Because he distrusts the Ghost, Hamlet is not true to his father. However, when his plan proves to him that the Ghost’s words are true, Hamlet still does not act; he still cannot avenge his father’s murder. Hamlet decides not to kill Claudius, using the fact that he is praying as an excuse. Hamlet does not want Claudius’s soul to go to heaven, therefore he decides not to kill him, explaining: “A villain kills my father, and for that, I, his sole son, do the same villain send to heaven” (3.3, 76-78). However, after trying to pray, the King claims that his prayers were not heard: “My words fly up, my thoughts remain below.
As the story progresses, though the boys go so far as to participate in savage acts such as killing each other, in the end, they realize that they conducted themselves immorally. Stranded on the island with a bunch of boys and no adults, Ralph quickly takes charge and demands the election of a leader of the bo... ... middle of paper ... ...ings a type of closure to the ordeal, and it also shows a realization he had about society, about mankind in general. He has witnessed with his own eyes the evil that comes about as a result of the lack of civilization and the inborn nature to do evil. Golding describes Ralph’s profound crying simply: “Ralph wept for the end of innocence, the darkness of man’s heart, and the fall through the air of the true, wise friend called Piggy” (202). While nearly all the boys on the island ignore those standards British society has taught them, Ralph does not, and, as leader, tries to apply them to society on the island.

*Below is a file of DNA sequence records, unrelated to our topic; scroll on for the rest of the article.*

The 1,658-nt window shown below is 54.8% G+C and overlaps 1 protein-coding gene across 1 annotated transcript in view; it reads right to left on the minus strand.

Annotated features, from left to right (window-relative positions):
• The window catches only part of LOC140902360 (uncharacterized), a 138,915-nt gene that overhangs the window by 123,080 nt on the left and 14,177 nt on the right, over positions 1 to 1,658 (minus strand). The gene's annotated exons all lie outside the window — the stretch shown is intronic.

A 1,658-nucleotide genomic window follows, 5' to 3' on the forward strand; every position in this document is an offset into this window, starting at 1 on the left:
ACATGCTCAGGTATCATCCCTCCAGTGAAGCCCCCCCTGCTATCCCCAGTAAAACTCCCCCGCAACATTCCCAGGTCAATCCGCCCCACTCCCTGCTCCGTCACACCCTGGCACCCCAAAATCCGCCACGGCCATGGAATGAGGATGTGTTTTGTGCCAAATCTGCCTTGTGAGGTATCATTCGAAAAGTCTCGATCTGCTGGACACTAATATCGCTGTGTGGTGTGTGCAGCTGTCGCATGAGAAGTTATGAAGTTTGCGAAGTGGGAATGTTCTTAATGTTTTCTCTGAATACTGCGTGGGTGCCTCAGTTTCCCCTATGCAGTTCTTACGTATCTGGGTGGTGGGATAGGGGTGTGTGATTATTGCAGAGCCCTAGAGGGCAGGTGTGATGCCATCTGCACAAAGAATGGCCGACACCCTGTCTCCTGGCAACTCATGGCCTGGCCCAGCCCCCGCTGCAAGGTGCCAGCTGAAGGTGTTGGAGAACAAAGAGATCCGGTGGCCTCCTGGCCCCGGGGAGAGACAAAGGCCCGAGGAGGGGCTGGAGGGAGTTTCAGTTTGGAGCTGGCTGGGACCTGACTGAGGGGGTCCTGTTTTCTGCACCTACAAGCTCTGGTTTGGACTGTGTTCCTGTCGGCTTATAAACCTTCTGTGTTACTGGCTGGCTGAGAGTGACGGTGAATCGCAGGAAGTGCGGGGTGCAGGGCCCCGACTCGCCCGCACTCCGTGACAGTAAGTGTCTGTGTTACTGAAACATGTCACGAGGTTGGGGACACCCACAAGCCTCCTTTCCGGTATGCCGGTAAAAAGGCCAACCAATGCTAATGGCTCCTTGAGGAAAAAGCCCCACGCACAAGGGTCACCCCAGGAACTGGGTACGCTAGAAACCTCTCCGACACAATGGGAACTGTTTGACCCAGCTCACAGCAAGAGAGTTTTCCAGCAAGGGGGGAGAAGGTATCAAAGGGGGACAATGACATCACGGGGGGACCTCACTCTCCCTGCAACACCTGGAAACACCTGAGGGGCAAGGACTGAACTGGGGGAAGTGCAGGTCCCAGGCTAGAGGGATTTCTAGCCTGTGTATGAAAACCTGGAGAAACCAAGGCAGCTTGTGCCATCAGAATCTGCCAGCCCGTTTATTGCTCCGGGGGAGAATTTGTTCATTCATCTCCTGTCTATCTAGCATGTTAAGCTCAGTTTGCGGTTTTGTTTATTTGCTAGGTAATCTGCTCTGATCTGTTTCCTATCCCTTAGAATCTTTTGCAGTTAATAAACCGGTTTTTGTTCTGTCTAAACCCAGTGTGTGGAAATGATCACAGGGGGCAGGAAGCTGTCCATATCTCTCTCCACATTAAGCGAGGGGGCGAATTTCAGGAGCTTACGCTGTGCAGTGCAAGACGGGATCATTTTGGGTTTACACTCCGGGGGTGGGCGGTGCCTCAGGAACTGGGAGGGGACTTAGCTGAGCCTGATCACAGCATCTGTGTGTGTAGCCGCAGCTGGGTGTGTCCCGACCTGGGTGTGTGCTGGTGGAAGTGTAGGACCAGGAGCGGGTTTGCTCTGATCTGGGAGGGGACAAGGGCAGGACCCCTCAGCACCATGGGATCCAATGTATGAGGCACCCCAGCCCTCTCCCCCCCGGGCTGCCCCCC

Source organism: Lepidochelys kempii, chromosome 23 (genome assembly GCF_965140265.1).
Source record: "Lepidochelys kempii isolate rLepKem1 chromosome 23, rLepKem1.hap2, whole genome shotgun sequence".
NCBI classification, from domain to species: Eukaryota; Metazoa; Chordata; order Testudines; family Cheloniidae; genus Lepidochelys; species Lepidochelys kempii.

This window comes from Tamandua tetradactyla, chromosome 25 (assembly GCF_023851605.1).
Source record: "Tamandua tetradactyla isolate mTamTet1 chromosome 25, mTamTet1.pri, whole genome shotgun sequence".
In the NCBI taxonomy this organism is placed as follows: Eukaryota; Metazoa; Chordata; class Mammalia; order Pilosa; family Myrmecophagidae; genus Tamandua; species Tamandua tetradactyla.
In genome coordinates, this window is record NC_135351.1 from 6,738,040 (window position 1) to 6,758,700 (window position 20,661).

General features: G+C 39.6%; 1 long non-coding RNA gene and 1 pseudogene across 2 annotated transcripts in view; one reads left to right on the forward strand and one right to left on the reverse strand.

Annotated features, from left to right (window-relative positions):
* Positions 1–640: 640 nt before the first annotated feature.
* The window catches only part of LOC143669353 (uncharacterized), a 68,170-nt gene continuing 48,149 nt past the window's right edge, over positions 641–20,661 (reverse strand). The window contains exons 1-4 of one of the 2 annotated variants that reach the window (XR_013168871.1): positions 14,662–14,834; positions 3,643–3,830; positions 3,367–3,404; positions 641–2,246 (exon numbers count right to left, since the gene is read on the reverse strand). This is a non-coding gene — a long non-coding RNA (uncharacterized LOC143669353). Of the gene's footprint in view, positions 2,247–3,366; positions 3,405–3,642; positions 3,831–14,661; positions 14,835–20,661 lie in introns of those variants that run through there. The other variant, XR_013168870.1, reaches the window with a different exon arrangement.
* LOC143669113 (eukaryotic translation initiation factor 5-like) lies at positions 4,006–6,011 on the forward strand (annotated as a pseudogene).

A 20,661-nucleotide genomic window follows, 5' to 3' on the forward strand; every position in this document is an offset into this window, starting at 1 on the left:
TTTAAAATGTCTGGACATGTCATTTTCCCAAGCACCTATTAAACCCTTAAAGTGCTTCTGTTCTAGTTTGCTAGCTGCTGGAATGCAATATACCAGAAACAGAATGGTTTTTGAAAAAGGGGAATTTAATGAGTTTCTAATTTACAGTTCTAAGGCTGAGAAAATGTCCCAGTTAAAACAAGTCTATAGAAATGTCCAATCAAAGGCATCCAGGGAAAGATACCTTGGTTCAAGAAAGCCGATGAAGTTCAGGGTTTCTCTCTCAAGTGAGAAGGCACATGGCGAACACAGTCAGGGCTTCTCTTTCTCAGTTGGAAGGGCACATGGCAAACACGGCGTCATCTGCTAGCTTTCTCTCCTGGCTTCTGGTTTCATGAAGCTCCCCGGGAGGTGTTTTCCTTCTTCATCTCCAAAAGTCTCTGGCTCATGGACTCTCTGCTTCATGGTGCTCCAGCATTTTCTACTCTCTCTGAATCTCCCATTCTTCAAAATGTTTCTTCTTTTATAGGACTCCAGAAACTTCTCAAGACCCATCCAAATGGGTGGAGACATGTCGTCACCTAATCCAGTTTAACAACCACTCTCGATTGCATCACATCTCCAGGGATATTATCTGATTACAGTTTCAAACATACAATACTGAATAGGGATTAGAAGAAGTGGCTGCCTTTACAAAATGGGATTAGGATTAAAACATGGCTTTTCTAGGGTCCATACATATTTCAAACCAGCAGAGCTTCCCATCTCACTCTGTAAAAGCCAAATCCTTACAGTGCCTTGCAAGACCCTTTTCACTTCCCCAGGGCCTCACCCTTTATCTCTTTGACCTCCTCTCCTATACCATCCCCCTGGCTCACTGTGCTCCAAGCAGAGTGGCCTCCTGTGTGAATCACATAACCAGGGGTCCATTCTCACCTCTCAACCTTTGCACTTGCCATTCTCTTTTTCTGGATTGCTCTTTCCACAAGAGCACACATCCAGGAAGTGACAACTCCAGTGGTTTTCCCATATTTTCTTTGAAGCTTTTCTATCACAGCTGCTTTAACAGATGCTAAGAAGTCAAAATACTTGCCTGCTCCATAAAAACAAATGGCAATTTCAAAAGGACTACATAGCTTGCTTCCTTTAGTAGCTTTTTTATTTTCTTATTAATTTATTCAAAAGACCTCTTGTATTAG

Instead of comforting a member of this group, or calming people down, he disregarded Percival’s anguish and immaturely screamed at him, ... ... middle of paper ... ...acceptable. Ralph treated Piggy as a lesser being, instead of using his creativity to better the group's lives. This hurt everyone in the end because without Piggy creating ties to civilization, they lost touch of it and ended up in the state of savagery that they did. In short, Ralph’s qualities of immaturity, stressed induced paralysis, and ignorance of his best asset let a group of boys fall victims to inner demons. His failure to respect to his group gave example to the boys to also follow suit.
He did not want to fall to the change of the British government and missionaries. This was a “sin” in the beliefs of the Ibo tradition, and ended the novel in a dark state. I was shocked that he would have given up after all that he worked for, but after analyzing the sequence of events, it made sense. The unity of his village was crashing down right in front of him, they were ignorant about it, and he had absolutely no control over the situation. He was also very terrified of ending up following his father’s footsteps of failure that he decided to prevent that from happening.
Following his many attempts to fit into the world, he realizes that he will never be accepted by humans, and vows to destroy all of mankind. Society and its mistreatment of the monster causes it to become barbaric. He states, “My protectors had departed, and had broken the only link that held me to the world” (Shelley 134). The creature speaks of how his protectors had essentially cut him off from society, which would lead him to act out against all of mankind. The incorporation of the three books also develop the creature, and may have provided him with false perceptions about human interaction and the world in general.